The former should receive relatively quick response from the company on coverage of medical bills and a portion of lost wages and/or death benefits. For them, negligence is generally not a factor that precludes them from benefits, though they are generally less than what one might receive prevailing in court. Independent contractors can take the companies for which they work to court for injuries or illness, and they can even receive compensation for losses like pain-and-suffering (not available to workers’ compensation recipients) – but they have to prove negligence. Continue reading

Heart disease is the No. 1 cause of death in the U.S., according to the Centers for Disease Control and Prevention. It’s estimated that 720,000 people in this country suffer a heart attack each year, which works out to about one every 34 seconds.heart

The question of whether a heart attack is compensable under the South Carolina Workers’ Compensation Act is a complicated one. Under Section 42-11-10, in order for a heart attack to be compensable, the claimant needs to show:

  • Extraordinary or unusual physical exertion, strain or unusual condition occurring in the course of employment;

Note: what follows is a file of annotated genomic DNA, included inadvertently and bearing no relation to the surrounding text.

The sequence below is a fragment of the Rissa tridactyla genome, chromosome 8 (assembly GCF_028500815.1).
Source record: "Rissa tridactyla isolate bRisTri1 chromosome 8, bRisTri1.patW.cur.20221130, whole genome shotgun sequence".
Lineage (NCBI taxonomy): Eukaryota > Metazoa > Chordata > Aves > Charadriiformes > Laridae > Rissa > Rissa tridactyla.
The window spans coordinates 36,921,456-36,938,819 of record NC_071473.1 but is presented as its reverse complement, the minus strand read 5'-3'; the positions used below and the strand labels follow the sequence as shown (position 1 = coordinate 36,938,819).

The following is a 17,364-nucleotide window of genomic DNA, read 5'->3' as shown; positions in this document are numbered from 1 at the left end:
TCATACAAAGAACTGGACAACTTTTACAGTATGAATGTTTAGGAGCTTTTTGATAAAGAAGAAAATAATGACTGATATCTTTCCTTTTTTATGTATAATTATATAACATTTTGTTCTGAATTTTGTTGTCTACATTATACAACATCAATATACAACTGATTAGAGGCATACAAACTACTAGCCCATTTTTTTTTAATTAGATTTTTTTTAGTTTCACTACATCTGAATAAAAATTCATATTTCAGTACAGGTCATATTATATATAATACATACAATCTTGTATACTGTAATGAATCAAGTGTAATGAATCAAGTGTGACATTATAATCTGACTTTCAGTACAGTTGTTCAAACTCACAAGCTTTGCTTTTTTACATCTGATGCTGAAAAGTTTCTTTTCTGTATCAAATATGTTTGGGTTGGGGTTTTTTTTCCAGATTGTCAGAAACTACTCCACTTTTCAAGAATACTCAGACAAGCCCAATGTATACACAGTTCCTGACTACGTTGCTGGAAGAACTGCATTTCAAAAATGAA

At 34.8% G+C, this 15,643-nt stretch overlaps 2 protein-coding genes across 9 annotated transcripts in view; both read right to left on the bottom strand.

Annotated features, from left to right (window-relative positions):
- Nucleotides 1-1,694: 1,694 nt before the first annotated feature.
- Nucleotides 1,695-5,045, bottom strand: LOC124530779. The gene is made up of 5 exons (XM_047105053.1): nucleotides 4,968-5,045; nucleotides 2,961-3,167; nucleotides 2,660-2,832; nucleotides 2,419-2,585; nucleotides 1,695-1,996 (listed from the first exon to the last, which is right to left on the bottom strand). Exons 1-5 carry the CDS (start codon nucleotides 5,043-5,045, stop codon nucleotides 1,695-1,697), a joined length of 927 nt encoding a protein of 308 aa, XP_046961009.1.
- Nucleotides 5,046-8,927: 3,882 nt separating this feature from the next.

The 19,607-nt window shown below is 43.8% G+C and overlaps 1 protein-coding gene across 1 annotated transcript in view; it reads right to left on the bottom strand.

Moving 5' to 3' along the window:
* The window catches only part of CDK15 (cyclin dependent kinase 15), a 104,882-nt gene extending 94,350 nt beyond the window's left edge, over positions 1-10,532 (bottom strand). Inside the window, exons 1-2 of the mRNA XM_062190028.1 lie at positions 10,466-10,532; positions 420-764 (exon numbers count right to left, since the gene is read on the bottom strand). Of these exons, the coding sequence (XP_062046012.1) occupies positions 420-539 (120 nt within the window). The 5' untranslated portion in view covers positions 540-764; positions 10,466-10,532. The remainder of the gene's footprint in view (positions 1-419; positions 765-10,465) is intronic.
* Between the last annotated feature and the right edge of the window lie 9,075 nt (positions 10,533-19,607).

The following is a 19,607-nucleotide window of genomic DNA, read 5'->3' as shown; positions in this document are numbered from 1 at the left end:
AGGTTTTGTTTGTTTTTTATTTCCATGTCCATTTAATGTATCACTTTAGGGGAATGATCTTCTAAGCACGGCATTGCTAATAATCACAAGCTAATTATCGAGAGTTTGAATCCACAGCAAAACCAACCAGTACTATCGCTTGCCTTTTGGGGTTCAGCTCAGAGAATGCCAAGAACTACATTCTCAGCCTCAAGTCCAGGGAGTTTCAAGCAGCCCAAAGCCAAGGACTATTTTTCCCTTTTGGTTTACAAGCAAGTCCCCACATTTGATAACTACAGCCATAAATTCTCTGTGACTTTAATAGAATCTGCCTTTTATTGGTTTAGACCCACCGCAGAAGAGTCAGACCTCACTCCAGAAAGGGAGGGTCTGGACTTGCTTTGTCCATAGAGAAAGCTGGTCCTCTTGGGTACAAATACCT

• A causal connection between the exertion, unusual condition or strain and the heart attack.

Claimants aren’t necessarily going to be able to succeed in a case simply because a heart attack occurred at work. However, if there is evidence of exceptional circumstances relating to the job that caused or significantly contributed to the heart attack, the claim could be successful. Continue reading

Lumber mills and saw mills are among the most dangerous occupations for North Carolina workers. There are a number of saw mill and lumber sale locations in Greensboro and throughout the state. woodpile

Recently, the U.S. Occupational Safety & Health Administration (OSHA) reported that in Region 4 – which covers North Carolina, South Carolina, Georgia, Florida, Alabama, Mississippi, Tennessee and Kentucky – there have been a series of violations at lumber mills that jeopardize worker safety. The agency has levied fines against employers that fail to ensure employees have a safe work environment – something to which they are entitled.

The first involves a lumber mill in Alabama, which despite repeated warnings, OSHA says continues to expose workers to the risk of amputations, falls and other fatal workplace accidents. Following an inspection in October, the agency cited the mill for two repeated and seven serious safety and health violations. An inspection of the facility was initiated after a worker was injured and had to be hospitalized in an incident that was unrelated. Continue reading